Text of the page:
SpaceX is looking to provide students in the U.S. with access to Starlink internet service on school buses, according to a letter sent to the Federal Communications Commission on Tuesday.
In collaboration with school districts, SpaceX is piloting projects in rural areas of the country to support students on bus routes that are more than 60 minutes each way and "predominantly inaccessible to other mobile broadband services."
"The overwhelming majority of the participating students will not have access to high-speed broadband at home," the filing states. "Connecting school buses will afford students the ability to optimize their commute time for necessary educational internet use, as well as time spent with family and friends or recreational activities."
According to the FCC, nearly 17 million school children lack internet access at home.
In May, FCC Chairwoman Jessica Rosenworcel proposed using funding from the Schools and Libraries Universal Service Support Mechanism, or E-Rate program, to equip school buses with Wi-Fi. The proposal would clarify that the use of Wi-Fi or similar access point technologies on school buses serves an educational purpose and that the provision of such service is eligible for E-Rate funding.
"Providing funding to access these services will benefit students in the United States at home and en route – especially in those areas underserved or entirely unserved by terrestrial alternatives," the aerospace giant's letter said. "SpaceX therefore urges the Commission to adopt the Chairwoman’s draft Declaratory Ruling and swiftly make the necessary changes to the Eligible Services List to include services and equipment like SpaceX’s mobile antennas that can immediately provide Wi-Fi on school buses."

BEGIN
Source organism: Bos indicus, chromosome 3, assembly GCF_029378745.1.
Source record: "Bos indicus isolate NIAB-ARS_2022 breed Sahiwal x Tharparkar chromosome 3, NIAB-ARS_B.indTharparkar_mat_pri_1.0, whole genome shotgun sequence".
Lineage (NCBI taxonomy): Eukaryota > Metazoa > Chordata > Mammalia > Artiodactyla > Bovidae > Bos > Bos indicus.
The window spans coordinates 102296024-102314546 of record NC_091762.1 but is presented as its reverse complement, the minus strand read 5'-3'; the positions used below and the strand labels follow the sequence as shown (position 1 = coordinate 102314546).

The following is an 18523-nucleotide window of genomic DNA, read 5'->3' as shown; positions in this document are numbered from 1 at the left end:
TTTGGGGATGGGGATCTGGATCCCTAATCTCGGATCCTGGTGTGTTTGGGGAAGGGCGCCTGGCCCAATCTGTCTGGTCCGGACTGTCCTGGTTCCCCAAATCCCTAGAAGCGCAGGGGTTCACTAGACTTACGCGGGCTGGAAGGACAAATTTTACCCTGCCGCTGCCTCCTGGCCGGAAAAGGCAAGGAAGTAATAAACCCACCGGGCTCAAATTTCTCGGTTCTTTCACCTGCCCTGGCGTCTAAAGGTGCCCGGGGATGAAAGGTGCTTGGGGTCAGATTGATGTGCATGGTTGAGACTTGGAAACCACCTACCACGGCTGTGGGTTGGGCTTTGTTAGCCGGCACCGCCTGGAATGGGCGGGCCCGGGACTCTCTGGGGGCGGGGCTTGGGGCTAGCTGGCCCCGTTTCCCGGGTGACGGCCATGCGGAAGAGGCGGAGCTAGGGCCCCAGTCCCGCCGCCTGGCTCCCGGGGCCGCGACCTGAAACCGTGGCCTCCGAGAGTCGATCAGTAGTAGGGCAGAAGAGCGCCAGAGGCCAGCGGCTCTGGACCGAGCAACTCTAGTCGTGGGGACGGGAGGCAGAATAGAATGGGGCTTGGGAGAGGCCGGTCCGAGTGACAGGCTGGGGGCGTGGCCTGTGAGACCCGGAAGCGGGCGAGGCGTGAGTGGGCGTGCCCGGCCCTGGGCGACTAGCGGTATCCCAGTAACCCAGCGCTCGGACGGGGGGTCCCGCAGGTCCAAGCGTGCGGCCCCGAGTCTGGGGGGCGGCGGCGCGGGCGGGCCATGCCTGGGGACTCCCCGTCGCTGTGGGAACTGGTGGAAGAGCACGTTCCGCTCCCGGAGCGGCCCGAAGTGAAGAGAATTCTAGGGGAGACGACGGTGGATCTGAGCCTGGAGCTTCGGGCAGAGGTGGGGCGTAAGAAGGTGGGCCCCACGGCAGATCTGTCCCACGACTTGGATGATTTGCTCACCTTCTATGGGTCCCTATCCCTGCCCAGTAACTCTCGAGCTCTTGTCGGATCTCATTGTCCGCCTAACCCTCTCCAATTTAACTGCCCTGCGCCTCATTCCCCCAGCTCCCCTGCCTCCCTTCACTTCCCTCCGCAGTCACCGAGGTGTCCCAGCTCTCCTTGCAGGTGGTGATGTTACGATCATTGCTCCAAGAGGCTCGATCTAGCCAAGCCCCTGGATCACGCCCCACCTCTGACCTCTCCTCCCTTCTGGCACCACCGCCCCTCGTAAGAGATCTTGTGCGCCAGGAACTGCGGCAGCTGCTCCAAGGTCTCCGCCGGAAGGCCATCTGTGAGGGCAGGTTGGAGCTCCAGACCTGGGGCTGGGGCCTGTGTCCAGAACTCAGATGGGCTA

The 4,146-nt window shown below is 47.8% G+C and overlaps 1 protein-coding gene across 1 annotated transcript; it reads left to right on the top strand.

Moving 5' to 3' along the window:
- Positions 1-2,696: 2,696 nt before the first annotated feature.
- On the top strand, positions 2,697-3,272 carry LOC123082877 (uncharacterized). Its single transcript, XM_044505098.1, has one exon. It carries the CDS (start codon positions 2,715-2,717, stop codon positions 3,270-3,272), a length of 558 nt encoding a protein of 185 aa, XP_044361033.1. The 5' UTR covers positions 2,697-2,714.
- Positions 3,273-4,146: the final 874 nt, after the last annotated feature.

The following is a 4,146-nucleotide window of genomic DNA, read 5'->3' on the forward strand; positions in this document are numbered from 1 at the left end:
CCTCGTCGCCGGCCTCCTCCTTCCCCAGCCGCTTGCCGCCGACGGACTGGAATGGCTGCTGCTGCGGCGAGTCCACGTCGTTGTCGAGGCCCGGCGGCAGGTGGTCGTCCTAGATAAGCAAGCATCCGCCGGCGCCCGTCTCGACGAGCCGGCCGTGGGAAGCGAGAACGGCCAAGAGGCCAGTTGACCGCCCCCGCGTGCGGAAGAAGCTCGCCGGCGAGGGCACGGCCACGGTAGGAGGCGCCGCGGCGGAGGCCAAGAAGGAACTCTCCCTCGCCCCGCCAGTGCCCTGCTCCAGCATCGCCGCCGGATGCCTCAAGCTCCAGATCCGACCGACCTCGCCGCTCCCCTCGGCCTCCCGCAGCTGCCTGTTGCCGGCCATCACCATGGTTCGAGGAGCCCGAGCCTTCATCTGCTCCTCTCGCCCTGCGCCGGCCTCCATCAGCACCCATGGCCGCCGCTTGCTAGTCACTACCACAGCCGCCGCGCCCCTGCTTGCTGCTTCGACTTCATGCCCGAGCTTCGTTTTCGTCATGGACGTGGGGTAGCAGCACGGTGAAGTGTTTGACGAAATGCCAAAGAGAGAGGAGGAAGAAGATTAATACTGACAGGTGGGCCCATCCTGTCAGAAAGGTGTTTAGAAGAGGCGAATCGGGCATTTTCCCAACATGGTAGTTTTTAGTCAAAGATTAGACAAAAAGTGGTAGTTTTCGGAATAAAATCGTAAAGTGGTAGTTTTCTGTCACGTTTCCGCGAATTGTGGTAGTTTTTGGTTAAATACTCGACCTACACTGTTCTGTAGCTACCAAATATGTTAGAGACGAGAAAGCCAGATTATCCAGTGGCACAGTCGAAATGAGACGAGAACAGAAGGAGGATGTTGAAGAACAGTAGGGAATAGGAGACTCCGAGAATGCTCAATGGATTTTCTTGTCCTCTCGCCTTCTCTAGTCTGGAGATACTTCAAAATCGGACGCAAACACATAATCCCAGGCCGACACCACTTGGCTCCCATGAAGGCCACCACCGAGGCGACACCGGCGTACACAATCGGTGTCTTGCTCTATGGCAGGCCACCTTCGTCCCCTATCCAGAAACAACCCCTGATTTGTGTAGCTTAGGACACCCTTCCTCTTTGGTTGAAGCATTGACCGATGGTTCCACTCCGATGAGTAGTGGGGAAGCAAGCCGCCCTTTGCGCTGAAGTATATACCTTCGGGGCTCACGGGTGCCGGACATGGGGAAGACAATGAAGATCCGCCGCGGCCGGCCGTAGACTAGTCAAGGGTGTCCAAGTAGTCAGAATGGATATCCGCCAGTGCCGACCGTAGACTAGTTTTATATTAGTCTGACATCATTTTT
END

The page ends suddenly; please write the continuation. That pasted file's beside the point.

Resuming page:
Currently, funding for Wi-Fi on school buses is covered under the agency's $7.17 billion Emergency Connectivity Fund program, a temporary program that Congress mandated as part of COVID-19 relief measures. As of May, more than $35 million in funding through that program had been allocated for the purchase of Wi-Fi hotspots and broadband services for school buses, according to Rosenworcel.
The letter comes after SpaceX received approval from the FCC in July to use Starlink on vehicles in motion, including RVs, trucks, boats and planes.
Since then, SpaceX has announced Starlink connectivity partnerships with T-Mobile, Royal Caribbean, Hawaiian Airlines and semi-private carrier JSX. Founder Elon Musk also recently said the company has had "some promising conversations" with Apple about Starlink connectivity.
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Starlink service is currently available on all seven continents, including Antarctica, for $110 per month with a one-time hardware cost of $599 for standard satellite dishes and $2,500 for "high performance" satellite dishes. The company has also rolled out a $500 per month premium tier for businesses, a $135 per month tier for RVs and a $5,000 per month tier for boats.
The company has deployed more than 3,000 Starlink satellites to date and currently has a base of over 400,000 Starlink subscribers worldwide.